A bad credit score doesn’t have to spell the end of your home buying dream. It may be possible to knock the dents out of your credit history and improve your credit score – without the need to pay for outside help.
First up, let’s recap what your credit score is and why it matters.
Your credit score works like a rating that gives lenders an idea of how well you’ve managed debt in the past.
The ‘score’ is a figure based on your credit record – a collection of information about you showing how well you’ve handled credit repayments; whether you have unpaid or overdue debts; plus details of your other applications for credit regardless of whether or not they were successful.
Your credit score condenses all these details into a single score, allowing lenders to gauge the sort of credit risk you could be. That makes it an important number that can shape whether you are approved for a loan and even the rate you pay. Having a high credit score can mean big savings on loan interest rates – and that should be a big incentive to keep your credit score in good shape.
Find out your credit score for free
If you’ve never checked your credit score, head to websites like Credit Savvy. Just type in a few details, and you’ll get your score on the spot.
If it turns out you have a bad credit score, it’s time to take action. There can be a number of reasons why your credit score is low, and you need to get to the bottom of it.
The first step is to get a copy of your credit record so you can see what lenders see. It’s not hard, and simply reviewing your credit record won’t impact your credit score.
Request a copy of your credit report from credit reference companies like Experian, Equifax, illion (formerly Dun & Bradstreet) or the Tasmanian Collection Service if you live in Tassie. Most give you one free report annually.
Once you have your credit report, take a good look through it. There are a number of reasons why you may have a low credit score.
Too many applications with different lenders
Having multiple applications on your credit record can knock as much as 200 points off your credit score.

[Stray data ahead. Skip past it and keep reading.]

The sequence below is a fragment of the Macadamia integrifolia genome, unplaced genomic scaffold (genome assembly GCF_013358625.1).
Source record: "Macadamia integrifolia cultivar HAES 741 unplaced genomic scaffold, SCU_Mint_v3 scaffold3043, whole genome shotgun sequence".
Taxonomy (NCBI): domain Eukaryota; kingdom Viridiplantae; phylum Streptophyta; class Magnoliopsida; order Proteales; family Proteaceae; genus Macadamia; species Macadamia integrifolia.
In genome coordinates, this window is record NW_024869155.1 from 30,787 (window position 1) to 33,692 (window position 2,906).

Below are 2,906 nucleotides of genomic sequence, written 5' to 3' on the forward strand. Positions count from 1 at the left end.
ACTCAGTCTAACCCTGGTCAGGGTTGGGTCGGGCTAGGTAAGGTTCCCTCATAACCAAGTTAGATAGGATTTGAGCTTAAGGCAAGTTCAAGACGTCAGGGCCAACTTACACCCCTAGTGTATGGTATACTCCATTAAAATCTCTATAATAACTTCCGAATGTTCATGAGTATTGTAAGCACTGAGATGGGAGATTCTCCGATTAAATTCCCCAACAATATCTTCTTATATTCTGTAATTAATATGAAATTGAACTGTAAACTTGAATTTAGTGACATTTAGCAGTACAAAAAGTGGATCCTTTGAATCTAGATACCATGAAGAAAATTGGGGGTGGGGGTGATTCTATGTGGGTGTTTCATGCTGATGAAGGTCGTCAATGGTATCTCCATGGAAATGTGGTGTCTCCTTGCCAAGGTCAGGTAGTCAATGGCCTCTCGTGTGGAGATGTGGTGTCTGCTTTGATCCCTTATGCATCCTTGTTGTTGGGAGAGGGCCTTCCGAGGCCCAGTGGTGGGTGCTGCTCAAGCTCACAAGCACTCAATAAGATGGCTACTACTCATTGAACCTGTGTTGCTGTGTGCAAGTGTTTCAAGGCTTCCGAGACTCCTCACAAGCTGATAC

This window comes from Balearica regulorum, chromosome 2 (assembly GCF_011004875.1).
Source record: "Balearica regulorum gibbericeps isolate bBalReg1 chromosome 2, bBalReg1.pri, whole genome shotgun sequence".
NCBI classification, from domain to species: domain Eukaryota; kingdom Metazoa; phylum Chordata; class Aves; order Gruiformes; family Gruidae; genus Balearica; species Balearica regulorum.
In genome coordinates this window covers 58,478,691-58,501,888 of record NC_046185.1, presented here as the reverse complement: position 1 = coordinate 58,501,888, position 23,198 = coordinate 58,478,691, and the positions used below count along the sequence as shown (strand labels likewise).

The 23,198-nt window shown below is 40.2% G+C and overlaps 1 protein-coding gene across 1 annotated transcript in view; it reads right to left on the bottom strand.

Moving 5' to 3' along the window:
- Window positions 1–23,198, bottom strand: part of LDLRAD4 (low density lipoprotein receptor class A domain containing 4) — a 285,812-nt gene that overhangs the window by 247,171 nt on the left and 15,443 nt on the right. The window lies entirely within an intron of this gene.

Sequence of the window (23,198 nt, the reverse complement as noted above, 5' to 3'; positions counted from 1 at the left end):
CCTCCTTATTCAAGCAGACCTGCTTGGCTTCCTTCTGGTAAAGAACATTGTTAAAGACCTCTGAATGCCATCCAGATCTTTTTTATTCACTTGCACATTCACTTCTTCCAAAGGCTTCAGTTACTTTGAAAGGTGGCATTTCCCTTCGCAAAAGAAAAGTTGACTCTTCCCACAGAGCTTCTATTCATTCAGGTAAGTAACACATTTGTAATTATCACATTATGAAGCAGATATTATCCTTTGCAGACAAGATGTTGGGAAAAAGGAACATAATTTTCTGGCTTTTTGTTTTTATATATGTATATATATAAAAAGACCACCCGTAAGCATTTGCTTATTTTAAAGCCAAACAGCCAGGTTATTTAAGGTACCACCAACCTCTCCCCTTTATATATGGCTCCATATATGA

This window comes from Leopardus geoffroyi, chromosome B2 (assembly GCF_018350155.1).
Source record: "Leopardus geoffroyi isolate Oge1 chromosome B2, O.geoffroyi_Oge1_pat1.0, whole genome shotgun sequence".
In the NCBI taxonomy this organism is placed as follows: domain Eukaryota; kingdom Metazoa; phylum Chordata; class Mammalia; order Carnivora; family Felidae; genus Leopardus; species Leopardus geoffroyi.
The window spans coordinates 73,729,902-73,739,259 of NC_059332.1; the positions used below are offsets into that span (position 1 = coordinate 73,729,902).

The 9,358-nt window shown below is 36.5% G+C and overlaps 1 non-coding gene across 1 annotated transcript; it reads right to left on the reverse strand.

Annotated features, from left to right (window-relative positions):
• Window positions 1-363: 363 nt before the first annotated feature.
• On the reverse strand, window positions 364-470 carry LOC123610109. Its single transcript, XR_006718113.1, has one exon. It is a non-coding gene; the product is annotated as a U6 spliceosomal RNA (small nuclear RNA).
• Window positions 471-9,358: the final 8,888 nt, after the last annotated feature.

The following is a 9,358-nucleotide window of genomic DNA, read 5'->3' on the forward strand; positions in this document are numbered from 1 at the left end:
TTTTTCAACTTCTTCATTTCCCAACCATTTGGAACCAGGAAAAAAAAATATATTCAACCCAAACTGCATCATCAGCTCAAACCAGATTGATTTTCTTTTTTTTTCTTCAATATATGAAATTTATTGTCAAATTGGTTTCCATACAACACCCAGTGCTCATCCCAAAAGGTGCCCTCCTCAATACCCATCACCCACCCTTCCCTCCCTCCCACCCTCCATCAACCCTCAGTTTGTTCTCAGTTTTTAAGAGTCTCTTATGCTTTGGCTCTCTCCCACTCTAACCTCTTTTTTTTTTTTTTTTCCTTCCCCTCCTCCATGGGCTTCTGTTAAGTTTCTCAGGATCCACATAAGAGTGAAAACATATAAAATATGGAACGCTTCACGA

This type of information stays on your credit record for up to five years so if you’ve applied for credit with other lenders in the past discuss this with your Aussie Broker, and aim to keep your credit score high by only applying for the loan that suits your needs.
If you see loan applications on your credit record that look odd or unfamiliar, it could be an early warning sign that you’ve been targeted for identity fraud. This is not something to take lightly.
If it appears someone has tried to take out credit in your name, immediately contact the credit agency, your bank and other financial institutions, and the police to report the fraud.
Mistakes in your credit record
A bad credit score could be the result of errors, like a repayment being listed as unpaid when, in fact, you’ve already paid it.
If that’s the case, explain the situation to the credit reporting agency to try and have the entry corrected. If you’re applying for a loan, talk to your Aussie Broker about the error.
You are behind with debt
Paying bills and loan repayments on time is a surefire way to boost your credit score. On the flipside, falling behind with debts and bills can negatively impact your credit score.
If you’re struggling to keep up with repayments, talk to lenders as soon as possible to organise a manageable payment plan. Or speak with your Aussie Broker about refinancing your debt, or consolidating a number of debts into a single, easy to manage loan. Improving your overall financial wellbeing, including simple steps like lowering your credit card limit, can help to increase your credit score.
Your past can come back to haunt your credit score, and personal bankruptcy can do some serious damage. But even this may be manageable.
Records of bankruptcy can stay on your credit record for five years, so it may pay to wait until after the five-year period is over to apply for a loan. Or, aim to discharge, close or complete the bankruptcy action sooner as this may cut the length of time your credit record is impacted.
The bottom line is that having a low credit score doesn’t have to be the end of the road for your goal of home ownership. It can just mean getting there via a different approach.
If your credit score looks low, or lower than you expected, speak with your Aussie Broker to learn more about what you can do to push your score higher.